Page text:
My sympathy towards clothing manufacturers has grown. Trying to serve populations with clothing that delivers a satisfying fit is tremendously complicated.
I’m sharing this information with you today, so that you too will feel even more prepared to dismantle (figuratively and literally!) clothing and sizing standards to suit your own tastes.
Since the time of the industrial revolution and the first widespread introduction of mass-produced clothing the apparel industry has struggled with the inherent contradictions of providing well-fitted clothing within the constraints of economical and practical sizing systems for the variety of people in a population. People vary along many dimensions, resulting in a multitude of sizes, proportions and postures to be accommodated…The complexity of sizing for clothing is unmatched by any other consumer product.1(emphasis my own)
How Standardized Sizing Began: the 1800s
The interest in stable units of measurement stretches back to the Middle Ages. If you’re as nerdy about this as I am, you can find all sorts of interesting info about the vast array of length measurements dotting maps from the Age of Exploration onward for centuries.
That said, in order to produce a system of standards for clothing you need more than just stable units of measurement.2
Prior to the 1800s there isn’t much evidence of systematized measurements being applied to drafted patterns. This changed through several forces near the beginning of that century including industrialization and war. In particular, the Napoleonic Wars brought great need for clothing en masse, and demonstrated that the grading that existed was insufficient. Crude and simple tactics to create grades can be seen in the 1820s; European tailors appear to have been the first to base their measurements on anatomical information and relate that to proportion and pattern drafting.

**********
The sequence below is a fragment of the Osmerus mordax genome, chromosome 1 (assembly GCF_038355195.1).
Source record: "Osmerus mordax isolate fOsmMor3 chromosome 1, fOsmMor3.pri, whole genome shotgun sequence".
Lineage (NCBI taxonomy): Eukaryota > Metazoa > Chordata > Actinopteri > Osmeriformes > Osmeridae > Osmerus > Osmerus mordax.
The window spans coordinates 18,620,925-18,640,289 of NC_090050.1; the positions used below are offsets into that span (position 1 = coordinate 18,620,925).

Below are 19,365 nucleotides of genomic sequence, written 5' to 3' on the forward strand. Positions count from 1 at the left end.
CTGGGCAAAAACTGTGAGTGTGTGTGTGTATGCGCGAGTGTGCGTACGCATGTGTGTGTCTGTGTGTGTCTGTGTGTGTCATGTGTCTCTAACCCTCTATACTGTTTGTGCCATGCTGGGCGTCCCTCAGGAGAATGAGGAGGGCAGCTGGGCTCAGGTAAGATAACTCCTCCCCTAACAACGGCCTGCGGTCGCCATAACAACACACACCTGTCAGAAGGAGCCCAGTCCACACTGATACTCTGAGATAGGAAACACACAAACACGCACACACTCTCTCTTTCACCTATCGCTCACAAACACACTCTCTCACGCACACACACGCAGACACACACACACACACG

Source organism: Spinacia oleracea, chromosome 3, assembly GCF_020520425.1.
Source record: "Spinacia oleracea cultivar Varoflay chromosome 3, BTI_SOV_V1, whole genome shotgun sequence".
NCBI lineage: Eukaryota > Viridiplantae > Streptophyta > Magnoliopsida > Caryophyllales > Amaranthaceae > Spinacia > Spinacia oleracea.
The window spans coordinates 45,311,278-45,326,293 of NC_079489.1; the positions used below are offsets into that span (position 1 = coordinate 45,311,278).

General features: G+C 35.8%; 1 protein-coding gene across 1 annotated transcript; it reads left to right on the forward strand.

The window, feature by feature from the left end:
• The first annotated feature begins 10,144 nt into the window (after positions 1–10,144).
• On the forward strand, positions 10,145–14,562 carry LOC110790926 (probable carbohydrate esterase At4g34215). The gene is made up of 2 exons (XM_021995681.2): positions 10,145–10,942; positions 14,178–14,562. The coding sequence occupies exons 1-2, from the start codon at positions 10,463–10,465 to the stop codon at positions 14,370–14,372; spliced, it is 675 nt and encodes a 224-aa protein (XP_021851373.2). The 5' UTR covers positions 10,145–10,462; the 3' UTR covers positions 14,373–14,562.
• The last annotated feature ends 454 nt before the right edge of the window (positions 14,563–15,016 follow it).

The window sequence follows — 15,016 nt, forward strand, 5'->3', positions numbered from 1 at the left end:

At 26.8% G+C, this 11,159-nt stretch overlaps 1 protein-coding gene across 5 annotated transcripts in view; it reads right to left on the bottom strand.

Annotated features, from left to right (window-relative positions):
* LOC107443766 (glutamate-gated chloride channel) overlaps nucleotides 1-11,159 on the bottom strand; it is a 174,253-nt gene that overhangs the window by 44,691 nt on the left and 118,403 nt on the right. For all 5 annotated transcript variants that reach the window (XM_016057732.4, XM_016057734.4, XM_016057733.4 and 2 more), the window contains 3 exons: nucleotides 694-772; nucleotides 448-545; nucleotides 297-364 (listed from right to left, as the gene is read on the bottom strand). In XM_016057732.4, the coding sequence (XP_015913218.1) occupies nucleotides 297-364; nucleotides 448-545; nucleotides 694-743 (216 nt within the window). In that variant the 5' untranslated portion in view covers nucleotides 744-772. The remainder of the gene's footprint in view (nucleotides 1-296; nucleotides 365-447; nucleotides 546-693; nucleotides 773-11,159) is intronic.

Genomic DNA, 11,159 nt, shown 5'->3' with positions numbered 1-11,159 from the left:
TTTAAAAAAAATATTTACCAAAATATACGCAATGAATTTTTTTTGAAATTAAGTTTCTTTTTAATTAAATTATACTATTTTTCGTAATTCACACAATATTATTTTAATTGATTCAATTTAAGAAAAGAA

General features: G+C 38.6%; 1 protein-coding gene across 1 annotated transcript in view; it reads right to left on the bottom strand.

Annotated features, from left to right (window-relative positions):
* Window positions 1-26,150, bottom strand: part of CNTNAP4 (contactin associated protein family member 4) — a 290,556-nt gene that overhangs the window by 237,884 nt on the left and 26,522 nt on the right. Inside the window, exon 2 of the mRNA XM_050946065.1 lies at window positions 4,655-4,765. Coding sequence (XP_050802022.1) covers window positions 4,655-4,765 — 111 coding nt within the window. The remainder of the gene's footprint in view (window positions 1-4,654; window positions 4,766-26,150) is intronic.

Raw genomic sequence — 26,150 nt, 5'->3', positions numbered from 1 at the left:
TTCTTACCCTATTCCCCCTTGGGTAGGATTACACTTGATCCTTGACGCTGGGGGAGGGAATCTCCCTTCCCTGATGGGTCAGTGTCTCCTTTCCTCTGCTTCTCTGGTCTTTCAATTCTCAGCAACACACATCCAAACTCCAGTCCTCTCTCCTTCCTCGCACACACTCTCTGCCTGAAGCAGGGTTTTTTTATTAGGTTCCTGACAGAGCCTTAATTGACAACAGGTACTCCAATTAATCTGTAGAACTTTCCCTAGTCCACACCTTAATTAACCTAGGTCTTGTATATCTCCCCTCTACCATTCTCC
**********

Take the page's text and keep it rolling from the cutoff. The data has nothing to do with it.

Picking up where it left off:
As far back as 1826 there is evidence from the French tailor Michel Bailley that the breast measurement was the most significant number upon which many proportional drafts were based.
In the 1840s, mathematical interest in averages were applied to clothing through the work of the Aldolphe Quetelet.3 He took tools used in astronomy and applied them to people, first using data from soldiers to determine their “true” chest size. By the end of the 1800s, dressmakers’ manuals included tables of standard measurements that were proportional, and examples in sizes that (much like today!) were based on the bust size.
The fashion of the mid-late 1800s played a role in the need and desire for more exact sizing standards. Womenswear was quite close fitting and based on the changing shapes of corsetry. Dressmakers needed a system that was simpler and more efficient than the complex system that existed in order to produce clothing for their customers.
Charles Hecklinger in 1891 created the first systematic method of block adaption for women’s clothing. Looking at charts like this shows us the mathematical attempts at sizing simplification and standardization, and particularly show us the idea that circumference was thought to be tied to vertical measurements.
By the end of the 1800s, the mass production of women’s clothing in America was greater than the output from dressmakers. This is important to note because it was in America that the first major standardization studies were created only a few decades later.
In Europe this process developed more slowly, with small workshops and independent dressmakers using tailors’ techniques, giving them the ability to deliver personal service and close-fitting, fashionable garments.
The 20th Century
The fashions of the early 20th century played a part in the standardization of sizing. The old, distorted shapes created through corsetry were discarded, and a move toward looser, more flowing lines was embraced. This meant you were less likely to need such precise fitting for those “flapper” fashions; the attitude toward buying mass-produced clothing changed as well.